Grand Juries

Reporter Conversation: Grand Juries Reform in Oregon

Can recording grand jury testimony make Oregon's criminal justice system fairer? Lee van der Voo visited the Think Out Loud studio to discuss that very question.

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Photo: Clackamas County Records Management

Photo: Leah Nash for InvestigateWest

Carol Hopkins, Clackamas Co. Records Management Supervisor, keeps boxes of court records organized at an off-site storage facility. Any notes taken by grand jurors as they hear testimony are stored here under tight security. We needed a judge's order just to access the warehouse and take this photo.

Read our full report on secrecy in the Oregon grand jury system.

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Grand jury reform propelled by Ferguson

DeAnna Horne, a Multnomah Co. public defender, enters court with less armament than her counterparts in states where grand juries are regularly recorded. Defense attorneys elsewhere receive transcripts or recordings detailing why their clients are charged with crimes, but in Oregon no such records exist. 
Photo: Leah Nash for InvestigateWest

Nearly five years ago an unarmed black man was shot during an encounter with police. He had just stepped out of an apartment building with his hands behind his head.

It didn’t happen in Ferguson, Missouri. It happened in Portland, Oregon. And the man who lost his life that day was Aaron Campbell.

His death prompted Mike Schrunk, then-district attorney of Multnomah County, to ask a judge to record the grand jury process that reviewed the shooting. The result was a mountain of transcripts and evidence that daylighted the decision not to indict the officer who shot Campbell.

“I’ve always believed in the system,” said prosecutor Schrunk, but “you’ve got to have the confidence of the public in what you’re doing.”

The policy to record grand juries in cases involving police use of force continues in Multnomah County. This legislative session, a trade group representing defense attorneys will ask the Oregon Legislature to adopt a similar law to record grand juries statewide. And not just for police officers facing charges but for everyone.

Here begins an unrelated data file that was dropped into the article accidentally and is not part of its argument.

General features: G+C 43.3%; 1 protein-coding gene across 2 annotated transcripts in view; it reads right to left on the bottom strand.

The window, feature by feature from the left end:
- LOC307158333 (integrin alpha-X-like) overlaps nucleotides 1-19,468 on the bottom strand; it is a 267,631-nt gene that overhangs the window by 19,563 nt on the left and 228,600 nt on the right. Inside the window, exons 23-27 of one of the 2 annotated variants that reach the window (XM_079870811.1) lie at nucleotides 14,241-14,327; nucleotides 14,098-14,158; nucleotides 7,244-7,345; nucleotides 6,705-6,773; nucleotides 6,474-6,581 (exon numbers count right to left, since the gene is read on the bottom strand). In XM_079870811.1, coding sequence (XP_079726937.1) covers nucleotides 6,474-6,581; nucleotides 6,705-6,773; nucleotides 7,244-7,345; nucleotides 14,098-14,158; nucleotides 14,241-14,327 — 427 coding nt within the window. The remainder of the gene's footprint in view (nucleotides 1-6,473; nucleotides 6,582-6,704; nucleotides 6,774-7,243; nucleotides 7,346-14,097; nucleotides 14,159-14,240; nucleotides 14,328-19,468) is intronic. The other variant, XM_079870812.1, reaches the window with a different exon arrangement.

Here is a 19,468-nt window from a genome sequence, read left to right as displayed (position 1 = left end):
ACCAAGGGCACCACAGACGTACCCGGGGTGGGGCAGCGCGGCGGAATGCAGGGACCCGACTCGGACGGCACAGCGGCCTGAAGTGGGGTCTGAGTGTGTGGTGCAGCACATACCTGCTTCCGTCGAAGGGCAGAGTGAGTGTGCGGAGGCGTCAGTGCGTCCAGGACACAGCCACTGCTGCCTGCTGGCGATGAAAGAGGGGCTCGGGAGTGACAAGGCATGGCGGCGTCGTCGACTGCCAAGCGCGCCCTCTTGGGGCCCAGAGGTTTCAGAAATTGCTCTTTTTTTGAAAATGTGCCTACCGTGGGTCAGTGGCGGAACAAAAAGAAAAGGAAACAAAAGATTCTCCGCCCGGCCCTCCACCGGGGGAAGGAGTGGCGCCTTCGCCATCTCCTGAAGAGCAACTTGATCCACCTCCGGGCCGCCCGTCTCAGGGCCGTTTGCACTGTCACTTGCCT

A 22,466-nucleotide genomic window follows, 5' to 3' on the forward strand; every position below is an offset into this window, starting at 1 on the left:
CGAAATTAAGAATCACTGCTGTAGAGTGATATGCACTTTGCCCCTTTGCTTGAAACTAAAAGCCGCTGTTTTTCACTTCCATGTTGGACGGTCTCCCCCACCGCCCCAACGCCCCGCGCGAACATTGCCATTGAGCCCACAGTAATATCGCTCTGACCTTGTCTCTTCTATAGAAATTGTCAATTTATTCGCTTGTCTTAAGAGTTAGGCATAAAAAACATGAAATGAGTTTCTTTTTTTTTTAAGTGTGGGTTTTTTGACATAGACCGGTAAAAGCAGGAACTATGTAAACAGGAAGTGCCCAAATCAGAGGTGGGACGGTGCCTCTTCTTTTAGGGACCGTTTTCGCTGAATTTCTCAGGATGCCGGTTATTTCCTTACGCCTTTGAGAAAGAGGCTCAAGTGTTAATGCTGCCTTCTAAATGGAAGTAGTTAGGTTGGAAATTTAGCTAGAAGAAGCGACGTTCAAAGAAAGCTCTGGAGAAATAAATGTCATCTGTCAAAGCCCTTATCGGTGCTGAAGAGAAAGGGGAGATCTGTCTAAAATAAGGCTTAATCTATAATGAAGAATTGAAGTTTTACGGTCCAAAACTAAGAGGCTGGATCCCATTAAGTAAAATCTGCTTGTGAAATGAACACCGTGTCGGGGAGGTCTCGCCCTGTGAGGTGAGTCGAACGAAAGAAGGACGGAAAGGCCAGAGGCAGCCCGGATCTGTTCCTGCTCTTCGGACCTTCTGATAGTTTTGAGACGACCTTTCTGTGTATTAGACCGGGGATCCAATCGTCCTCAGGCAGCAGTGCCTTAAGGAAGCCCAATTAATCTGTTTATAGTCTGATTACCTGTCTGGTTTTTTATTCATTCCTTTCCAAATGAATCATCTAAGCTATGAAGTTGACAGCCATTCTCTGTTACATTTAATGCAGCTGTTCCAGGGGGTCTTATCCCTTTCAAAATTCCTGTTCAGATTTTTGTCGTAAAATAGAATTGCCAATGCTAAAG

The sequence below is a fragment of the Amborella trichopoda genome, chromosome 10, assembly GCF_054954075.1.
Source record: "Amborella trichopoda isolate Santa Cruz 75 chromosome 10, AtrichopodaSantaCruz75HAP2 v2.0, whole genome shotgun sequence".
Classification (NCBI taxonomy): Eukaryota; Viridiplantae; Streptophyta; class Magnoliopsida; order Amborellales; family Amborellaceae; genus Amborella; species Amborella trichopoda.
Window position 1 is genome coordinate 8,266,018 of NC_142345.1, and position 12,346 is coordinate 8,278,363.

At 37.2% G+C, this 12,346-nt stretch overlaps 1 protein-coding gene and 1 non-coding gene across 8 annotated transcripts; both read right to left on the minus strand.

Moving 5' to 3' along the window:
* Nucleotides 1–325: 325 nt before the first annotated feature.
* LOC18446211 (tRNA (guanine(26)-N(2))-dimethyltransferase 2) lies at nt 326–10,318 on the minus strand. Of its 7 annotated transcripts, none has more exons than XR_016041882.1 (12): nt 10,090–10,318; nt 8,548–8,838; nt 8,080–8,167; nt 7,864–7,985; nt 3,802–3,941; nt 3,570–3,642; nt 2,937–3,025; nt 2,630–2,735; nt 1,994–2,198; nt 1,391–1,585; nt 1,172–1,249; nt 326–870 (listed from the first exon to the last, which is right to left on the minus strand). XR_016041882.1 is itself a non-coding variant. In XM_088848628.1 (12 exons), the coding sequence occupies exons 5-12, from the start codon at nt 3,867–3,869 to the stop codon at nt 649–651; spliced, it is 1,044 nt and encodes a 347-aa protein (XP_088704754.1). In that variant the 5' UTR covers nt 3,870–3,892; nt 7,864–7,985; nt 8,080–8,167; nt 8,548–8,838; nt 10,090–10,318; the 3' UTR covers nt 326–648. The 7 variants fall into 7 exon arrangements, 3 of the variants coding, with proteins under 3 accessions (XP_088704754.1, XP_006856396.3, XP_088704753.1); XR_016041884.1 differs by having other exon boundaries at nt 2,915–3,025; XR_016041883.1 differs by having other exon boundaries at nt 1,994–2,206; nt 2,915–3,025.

The reason? Thirty-six states in this country record what happens at grand juries, the citizen juries that indict people for major crimes. Oregon isn’t one of them.

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Secret testimony: Inside Oregon's grand juries

With grand jury reform elsewhere focused on eliminating racial bias and curbing police use of force, Oregon remains an outlier. It is one of just 14 states that do not regularly record the citizen grand juries that charge people with felonies.

InvestigateWest set out to understand this secretive process as a renewed push for reform has found support in the Oregon Legislature. Photography by Leah Nash for InvestigateWest.

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Map: Where in the U.S. are grand juries recorded?

With grand jury reform elsewhere focused on eliminating racial bias and curbing police use of force, Oregon remains an outlier. It is one of just 14 states that do not regularly record the citizen grand juries that charge people with felonies.

InvestigateWest set out to understand this secretive process as a renewed push for reform has found support in the Oregon Legislature.

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